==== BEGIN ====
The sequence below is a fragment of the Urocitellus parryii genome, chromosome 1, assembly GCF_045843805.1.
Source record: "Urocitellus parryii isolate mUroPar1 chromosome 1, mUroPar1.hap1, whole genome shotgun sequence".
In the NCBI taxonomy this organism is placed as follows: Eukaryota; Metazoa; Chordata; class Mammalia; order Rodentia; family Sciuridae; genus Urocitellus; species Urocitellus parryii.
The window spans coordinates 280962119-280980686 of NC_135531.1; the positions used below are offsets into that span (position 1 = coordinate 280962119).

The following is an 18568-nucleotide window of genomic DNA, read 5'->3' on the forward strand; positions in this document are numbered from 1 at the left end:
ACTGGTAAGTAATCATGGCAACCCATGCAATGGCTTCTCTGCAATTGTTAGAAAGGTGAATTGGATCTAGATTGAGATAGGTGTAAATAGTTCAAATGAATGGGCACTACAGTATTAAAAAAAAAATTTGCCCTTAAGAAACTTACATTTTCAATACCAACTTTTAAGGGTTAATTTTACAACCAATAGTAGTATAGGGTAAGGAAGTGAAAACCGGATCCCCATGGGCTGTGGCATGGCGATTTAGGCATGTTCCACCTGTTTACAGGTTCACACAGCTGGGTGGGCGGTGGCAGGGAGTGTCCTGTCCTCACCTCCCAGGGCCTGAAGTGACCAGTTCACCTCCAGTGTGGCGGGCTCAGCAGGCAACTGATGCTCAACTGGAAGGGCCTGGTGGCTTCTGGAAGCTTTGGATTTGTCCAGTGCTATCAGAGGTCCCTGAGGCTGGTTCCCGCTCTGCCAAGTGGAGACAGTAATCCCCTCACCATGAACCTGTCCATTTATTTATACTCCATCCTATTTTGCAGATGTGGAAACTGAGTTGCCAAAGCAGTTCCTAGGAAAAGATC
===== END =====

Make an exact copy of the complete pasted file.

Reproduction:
The sequence below is a fragment of the Urocitellus parryii genome, chromosome 1, assembly GCF_045843805.1.
Source record: "Urocitellus parryii isolate mUroPar1 chromosome 1, mUroPar1.hap1, whole genome shotgun sequence".
In the NCBI taxonomy this organism is placed as follows: Eukaryota; Metazoa; Chordata; class Mammalia; order Rodentia; family Sciuridae; genus Urocitellus; species Urocitellus parryii.
The window spans coordinates 280962119-280980686 of NC_135531.1; the positions used below are offsets into that span (position 1 = coordinate 280962119).

The following is an 18568-nucleotide window of genomic DNA, read 5'->3' on the forward strand; positions in this document are numbered from 1 at the left end:
ACTGGTAAGTAATCATGGCAACCCATGCAATGGCTTCTCTGCAATTGTTAGAAAGGTGAATTGGATCTAGATTGAGATAGGTGTAAATAGTTCAAATGAATGGGCACTACAGTATTAAAAAAAAAATTTGCCCTTAAGAAACTTACATTTTCAATACCAACTTTTAAGGGTTAATTTTACAACCAATAGTAGTATAGGGTAAGGAAGTGAAAACCGGATCCCCATGGGCTGTGGCATGGCGATTTAGGCATGTTCCACCTGTTTACAGGTTCACACAGCTGGGTGGGCGGTGGCAGGGAGTGTCCTGTCCTCACCTCCCAGGGCCTGAAGTGACCAGTTCACCTCCAGTGTGGCGGGCTCAGCAGGCAACTGATGCTCAACTGGAAGGGCCTGGTGGCTTCTGGAAGCTTTGGATTTGTCCAGTGCTATCAGAGGTCCCTGAGGCTGGTTCCCGCTCTGCCAAGTGGAGACAGTAATCCCCTCACCATGAACCTGTCCATTTATTTATACTCCATCCTATTTTGCAGATGTGGAAACTGAGTTGCCAAAGCAGTTCCTAGGAAAAGATC